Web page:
Background: Methamphetamine (MA) has cumulative deleterious effects on multiple organ systems. A history of MA exposure in kidney donors may affect adversely graft function in recipients.
Methods: Between September 2000 and March 2004, all deceased kidney donors were identified from the local registry (97 donors). Twenty donors (21%) with any MA exposure through history or toxicology were selected. Donors that did not fulfill UNOS standard criteria were excluded. Donor characteristics and subsequent recipient characteristics were retrospectively compared with a control group without MA exposure histories. The main outcome measure was mean serum creatinine at one-yr post-transplant (Cr365). Secondary outcome measures of delayed graft function and rejection episodes were reviewed.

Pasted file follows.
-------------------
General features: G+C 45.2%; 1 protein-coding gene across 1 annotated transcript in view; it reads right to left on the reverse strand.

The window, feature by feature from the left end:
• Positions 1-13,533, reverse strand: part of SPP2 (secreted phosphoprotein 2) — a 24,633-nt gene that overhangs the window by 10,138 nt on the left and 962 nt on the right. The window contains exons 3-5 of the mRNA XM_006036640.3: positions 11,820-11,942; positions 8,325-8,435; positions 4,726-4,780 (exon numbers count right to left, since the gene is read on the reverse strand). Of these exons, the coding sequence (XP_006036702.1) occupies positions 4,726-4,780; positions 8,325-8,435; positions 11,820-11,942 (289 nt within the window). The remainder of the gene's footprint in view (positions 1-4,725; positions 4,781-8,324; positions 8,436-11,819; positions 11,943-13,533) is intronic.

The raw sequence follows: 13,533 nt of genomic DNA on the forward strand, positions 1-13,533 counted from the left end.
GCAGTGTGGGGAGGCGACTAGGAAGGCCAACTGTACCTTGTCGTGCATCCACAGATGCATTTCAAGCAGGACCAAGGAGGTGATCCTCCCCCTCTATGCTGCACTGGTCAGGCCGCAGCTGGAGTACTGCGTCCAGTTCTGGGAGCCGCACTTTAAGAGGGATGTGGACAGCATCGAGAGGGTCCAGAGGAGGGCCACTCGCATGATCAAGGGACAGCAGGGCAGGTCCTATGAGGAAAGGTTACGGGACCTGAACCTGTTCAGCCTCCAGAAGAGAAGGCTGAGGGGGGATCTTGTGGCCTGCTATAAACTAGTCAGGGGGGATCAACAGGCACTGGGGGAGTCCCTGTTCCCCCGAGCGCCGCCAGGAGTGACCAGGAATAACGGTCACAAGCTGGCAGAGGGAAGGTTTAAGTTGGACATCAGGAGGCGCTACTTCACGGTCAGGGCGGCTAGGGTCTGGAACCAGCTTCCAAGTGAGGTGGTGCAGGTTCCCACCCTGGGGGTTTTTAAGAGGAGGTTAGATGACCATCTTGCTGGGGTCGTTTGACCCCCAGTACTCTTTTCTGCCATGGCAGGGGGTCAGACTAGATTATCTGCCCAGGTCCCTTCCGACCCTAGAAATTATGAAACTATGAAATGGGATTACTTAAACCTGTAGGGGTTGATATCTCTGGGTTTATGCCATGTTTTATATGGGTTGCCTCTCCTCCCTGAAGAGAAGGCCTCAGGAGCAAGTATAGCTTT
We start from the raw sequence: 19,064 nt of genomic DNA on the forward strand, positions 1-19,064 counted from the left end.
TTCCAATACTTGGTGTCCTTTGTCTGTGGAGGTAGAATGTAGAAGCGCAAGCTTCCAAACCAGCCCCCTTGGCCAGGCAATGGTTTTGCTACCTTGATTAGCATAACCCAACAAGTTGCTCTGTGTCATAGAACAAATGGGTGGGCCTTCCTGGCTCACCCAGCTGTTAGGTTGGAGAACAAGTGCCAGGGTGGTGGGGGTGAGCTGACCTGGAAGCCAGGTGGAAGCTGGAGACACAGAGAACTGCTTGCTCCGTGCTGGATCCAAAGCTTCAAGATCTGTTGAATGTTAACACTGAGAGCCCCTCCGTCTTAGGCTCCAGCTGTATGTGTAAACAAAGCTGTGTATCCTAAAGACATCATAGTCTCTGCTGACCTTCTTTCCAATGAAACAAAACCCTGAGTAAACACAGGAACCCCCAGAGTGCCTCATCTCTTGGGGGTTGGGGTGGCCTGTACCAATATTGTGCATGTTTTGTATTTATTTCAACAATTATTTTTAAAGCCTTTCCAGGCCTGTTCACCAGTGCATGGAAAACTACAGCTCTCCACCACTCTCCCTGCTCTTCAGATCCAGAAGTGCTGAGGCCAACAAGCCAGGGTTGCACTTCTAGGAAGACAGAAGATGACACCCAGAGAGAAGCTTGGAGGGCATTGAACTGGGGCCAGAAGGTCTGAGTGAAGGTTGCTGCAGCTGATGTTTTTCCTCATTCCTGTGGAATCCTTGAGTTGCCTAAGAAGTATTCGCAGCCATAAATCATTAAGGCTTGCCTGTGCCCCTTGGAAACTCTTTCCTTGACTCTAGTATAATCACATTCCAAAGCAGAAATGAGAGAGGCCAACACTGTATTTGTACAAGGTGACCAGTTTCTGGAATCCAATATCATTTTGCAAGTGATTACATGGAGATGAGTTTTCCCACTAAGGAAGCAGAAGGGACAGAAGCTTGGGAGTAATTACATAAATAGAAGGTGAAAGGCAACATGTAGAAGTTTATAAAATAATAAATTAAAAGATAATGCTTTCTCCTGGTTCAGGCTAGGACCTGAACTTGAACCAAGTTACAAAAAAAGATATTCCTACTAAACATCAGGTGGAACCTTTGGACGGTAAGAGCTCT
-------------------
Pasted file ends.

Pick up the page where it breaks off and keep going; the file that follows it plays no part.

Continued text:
Results: Baseline serum creatinine at seven d post-transplant were equivalent between groups (Cr7 = 2.5 +/- 2.0 vs. 2.8 +/- 3.4, p = 0.75). At one yr, Cr365 was significantly elevated in recipients of MA exposed kidneys compared with controls (1.9 +/- 1.0 vs. 1.4 +/- 0.4, p = 0.028). When adjusted for confounding variables, MA exposure lost its statistical significance (p = 0.07-0.09) as an independent predictor of increased Cr365.
Conclusion: Donor MA exposure may be associated with increased Cr365 in recipients. Transplant centers can expect to encounter donors with MA use histories at rates higher that regional use rates. Larger studies may demonstrate MA exposure as an independent predictor of impaired graft function.